Manually Removing Cached User Profiles

Posted on Posted in Windows

Problem

In many scenarios where users commonly switch between computers — think schools, libraries, Internet cafes — there is a recurring problem of disk space being used up simply by user profiles that have been left behind and are no longer needed. In fact, the high school I attended had this problem so frequently that they considered buying a license for DeepFreeze!

Assuming that the users of these computers all have roaming profiles (this does include a mandatory profile), there is a Group Policy setting which forces the computer not to cache roaming profiles. The caveat: it only applies to new logins, not those dozens of gigabytes of existing junk. What about the other Group Policy dedicated to removing user profiles, the one where you get to say “if it’s older than x days, fire it out!” Well, unfortunately there are some instances where this does not work and instead it corrupts the user profile in question, thus preventing any subsequent logons from this user.

 

Solution

This tutorial will cover removing existing user profiles from your client computers. To prevent caching of new profiles, use the Group Policy setting mentioned above.

There are two ways to attack this, one is easy, the other is easier. I’ll begin with ‘easy.’

Easy

To begin, you will need a fileshare on some sort of server that all Domain Computers have full control on (or at the very least, read, write, create, append, etc… delete is unnecessary). If you have one, great! If not, I’ve provided a quick and easy PowerShell script below. Set the variables to values that are appropriate for your environment. Assume this server is named charlie.jacobhouse.ca.

$FolderPath = 'D:\Share\Logs'
$FolderPermissions = @('HQ\Admin','HQ\Domain Administrators','HQ\Domain Computers')
New-SmbShare -name 'logs' -Description 'File share for domain log files' -FolderEnumerationMode AccessBased -CachingMode None -FullAccess $FolderPermissions -Path $FolderPath -EncryptData:$true
$OldACL = (Get-Item -Path $FolderPath).GetAccessControl()
$FolderACL = (Get-Item -Path $FolderPath).GetAccessControl()
$FolderACL.SetOwner([System.Security.Principal.NTAccount] 'HQ\winnie')
$FolderPermissions | %{
    $FolderACL.SetAccessRule([System.Security.AccessControl.FileSystemAccessRule](New-Object -TypeName System.Security.AccessControl.FileSystemAccessRule -ArgumentList ($_,'FullControl','Allow')))
    Set-Acl $FolderPath $FolderACL
}
$FolderACL.SetAccessRuleProtection($True, $True)
$OldACL.Access | %{$FolderACL.RemoveAccessRule($_)}
Set-Acl $FolderPath $FolderACL

Next, from any computer with the ActiveDirectory PowerShell module, get a list of all the users that have roaming profiles:

Get-ADUser -Filter * -SearchBase 'OU=Domain Users,DC=hq,DC=jacobhouse,DC=ca' -Properties * | Select-Object -Property SamAccountName,SID,ProfilePath | ?{($_.ProfilePath)} | ConvertTo-Csv | Out-File -FilePath '\\hq.jacobhouse.ca\netlogon\Users.csv'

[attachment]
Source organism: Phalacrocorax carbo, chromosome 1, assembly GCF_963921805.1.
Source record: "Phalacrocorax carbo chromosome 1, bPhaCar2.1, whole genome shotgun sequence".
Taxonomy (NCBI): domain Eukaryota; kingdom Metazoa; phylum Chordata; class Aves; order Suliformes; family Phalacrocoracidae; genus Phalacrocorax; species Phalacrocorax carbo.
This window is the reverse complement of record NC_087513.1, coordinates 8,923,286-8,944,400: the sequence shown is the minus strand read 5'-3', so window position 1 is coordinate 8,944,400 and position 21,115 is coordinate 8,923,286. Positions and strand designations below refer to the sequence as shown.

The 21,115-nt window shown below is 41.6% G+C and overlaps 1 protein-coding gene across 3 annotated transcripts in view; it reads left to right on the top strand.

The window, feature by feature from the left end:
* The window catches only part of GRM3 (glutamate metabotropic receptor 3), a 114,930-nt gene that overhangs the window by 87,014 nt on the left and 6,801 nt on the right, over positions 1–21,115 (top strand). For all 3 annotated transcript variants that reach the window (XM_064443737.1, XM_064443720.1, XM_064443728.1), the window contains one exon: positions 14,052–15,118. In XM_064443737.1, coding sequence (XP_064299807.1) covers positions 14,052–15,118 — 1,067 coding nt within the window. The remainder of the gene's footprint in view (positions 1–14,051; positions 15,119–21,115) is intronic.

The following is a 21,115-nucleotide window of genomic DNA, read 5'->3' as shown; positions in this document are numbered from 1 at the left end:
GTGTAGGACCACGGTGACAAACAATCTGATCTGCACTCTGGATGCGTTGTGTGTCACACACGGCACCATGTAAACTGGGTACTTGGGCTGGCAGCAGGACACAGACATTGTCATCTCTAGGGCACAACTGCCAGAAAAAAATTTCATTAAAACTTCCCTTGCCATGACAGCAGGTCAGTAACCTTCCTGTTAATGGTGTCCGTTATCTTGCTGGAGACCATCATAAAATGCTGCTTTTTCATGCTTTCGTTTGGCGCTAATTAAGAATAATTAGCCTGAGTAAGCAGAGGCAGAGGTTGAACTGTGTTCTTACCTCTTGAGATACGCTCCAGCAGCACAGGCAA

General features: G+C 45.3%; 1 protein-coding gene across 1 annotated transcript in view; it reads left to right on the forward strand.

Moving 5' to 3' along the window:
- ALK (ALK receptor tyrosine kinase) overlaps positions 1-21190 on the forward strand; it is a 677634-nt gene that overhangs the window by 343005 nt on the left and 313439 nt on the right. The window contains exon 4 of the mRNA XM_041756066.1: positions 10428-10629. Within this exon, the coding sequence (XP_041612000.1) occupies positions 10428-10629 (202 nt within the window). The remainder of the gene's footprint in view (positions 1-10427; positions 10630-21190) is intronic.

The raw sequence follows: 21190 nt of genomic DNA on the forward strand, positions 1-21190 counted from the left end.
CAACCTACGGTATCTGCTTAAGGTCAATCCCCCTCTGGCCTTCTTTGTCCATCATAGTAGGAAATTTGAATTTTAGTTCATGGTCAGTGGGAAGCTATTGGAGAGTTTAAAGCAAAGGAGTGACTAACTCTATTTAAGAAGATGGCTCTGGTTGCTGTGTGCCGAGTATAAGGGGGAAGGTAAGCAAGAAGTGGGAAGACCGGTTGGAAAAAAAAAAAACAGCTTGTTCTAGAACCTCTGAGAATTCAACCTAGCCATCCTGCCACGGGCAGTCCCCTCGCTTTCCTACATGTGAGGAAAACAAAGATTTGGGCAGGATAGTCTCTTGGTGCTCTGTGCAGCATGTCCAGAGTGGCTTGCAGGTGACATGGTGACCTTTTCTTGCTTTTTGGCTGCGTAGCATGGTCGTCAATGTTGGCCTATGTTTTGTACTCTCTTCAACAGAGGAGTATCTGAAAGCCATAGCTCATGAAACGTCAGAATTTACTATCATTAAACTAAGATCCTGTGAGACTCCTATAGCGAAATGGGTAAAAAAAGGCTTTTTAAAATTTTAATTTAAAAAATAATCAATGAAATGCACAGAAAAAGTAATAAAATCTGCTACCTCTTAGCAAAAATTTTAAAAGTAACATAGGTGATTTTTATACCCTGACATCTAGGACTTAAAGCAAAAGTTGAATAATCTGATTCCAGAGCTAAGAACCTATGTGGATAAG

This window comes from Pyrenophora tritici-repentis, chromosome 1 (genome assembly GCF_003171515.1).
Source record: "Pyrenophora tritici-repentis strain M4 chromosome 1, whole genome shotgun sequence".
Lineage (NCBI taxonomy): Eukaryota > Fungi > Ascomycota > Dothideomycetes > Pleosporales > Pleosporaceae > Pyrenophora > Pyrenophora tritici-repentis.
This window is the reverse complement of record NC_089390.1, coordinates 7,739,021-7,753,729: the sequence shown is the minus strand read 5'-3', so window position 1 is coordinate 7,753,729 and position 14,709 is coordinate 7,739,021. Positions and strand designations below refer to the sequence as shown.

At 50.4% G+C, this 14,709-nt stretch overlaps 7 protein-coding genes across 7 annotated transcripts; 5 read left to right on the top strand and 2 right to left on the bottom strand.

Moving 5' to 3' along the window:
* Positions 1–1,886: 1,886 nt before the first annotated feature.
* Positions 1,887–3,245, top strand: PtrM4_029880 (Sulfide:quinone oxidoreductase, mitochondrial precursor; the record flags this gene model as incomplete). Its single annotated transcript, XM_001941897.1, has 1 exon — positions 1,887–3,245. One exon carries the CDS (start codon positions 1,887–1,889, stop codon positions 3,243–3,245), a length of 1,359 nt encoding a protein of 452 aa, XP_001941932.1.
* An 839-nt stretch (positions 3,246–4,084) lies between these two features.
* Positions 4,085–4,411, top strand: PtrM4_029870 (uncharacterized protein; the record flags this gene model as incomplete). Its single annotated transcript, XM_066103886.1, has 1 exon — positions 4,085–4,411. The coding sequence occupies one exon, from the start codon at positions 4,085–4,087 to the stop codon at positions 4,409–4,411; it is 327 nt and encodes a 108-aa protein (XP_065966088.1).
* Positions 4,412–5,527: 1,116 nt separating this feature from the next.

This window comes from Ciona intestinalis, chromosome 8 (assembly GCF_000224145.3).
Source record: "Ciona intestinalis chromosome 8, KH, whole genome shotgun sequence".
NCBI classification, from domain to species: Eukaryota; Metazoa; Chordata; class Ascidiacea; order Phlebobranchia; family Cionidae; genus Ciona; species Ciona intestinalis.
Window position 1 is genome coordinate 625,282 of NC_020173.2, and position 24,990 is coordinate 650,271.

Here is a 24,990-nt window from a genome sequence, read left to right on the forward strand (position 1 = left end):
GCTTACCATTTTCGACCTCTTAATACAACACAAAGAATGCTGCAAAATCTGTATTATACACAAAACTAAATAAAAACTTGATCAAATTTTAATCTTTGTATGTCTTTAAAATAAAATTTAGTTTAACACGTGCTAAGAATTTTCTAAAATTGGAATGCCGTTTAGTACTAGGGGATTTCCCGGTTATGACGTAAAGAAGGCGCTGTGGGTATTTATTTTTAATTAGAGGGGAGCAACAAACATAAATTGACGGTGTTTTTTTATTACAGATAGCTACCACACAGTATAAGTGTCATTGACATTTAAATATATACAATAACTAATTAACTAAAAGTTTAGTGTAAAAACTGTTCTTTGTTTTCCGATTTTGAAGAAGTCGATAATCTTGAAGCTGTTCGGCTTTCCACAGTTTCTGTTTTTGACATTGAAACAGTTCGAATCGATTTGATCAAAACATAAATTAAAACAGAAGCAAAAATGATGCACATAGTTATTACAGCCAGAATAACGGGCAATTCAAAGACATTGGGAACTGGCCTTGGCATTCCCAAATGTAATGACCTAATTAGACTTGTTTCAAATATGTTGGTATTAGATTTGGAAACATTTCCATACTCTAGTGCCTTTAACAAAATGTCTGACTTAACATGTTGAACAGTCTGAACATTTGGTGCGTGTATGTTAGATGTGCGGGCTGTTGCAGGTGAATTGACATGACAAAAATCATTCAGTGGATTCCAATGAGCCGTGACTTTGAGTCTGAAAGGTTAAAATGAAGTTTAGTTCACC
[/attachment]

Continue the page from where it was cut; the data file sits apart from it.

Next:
In Group Policy, create a PowerShell startup script. This can be with GP scripts or GP Task Scheduler if you want to specify an account context to run the script in. The script to run is below. Once again, change all the paths so that they are appropriate for your network.

if (!(Test-Path -Path "\\charlie.jacobhouse.ca\logs\$env:COMPUTERNAME.txt")) {
    Import-Csv -Path '\\hq.jacobhouse.ca\netlogon\Users.csv' | %{
        Remove-Item -Path "$env:SYSTEMDRIVE\Users\$_.SamAccountName" -Force -Recurse
        Remove-Item "HKLM:\Software\Microsoft\Windows NT\CurrentVersion\ProfileList\$_.SID" -Recurse
    }
    New-Item -Path "\\charlie.jacobhouse.ca\logs\$env:COMPUTERNAME.txt"
}

Easier

The easier method requires that all the computers you want to remove profiles from have PowerShell remoting enabled.

On a computer with the ActiveDirectory PowerShell module installed, run the following script. Be sure to change any directory paths to match your network.

$Users = Get-ADUser -Filter * -SearchBase 'OU=Domain Users,DC=hq,DC=jacobhouse,DC=ca' -Properties * | Select-Object -Property SamAccountName,SID,ProfilePath | ?{($_.ProfilePath)} | Sort-Object -Property SamAccountName
$Computers = Get-ADComputer -Filter * -SearchBase = 'OU=Domain Computers,DC=hq,DC=jacobhouse,DC=ca' -Properties *| Select-Object -Property DNSHostName | Sort-Object -Property DNSHostName
$Computers | %{
    Invoke-Command -ComputerName $_.DNSHostName -ScriptBlock {
        $Users | ${
            Remove-Item -Path "$env:SYSTEMDRIVE\Users\$_.SamAccountName" -Force -Recurse
            Remove-Item -Path "HKLM:\Software\Microsoft\Windows NT\CurrentVersion\ProfileList\$_.SID" -Force -Recurse
        }
    }
}

That’s it! The script will get a list of all users that potentially have roaming profiles left behind, a list of all computers for which the code should be executed, and will then loop through each computer, checking for each user’s profile. If it exists, it will be deleted.

If you have any comments about this post, or would like to suggest a topic for a future post be sure to let me know in the comment section below. As  always, I hope this post was helpful and you can look forward to more PowerShell tutorials in the future!


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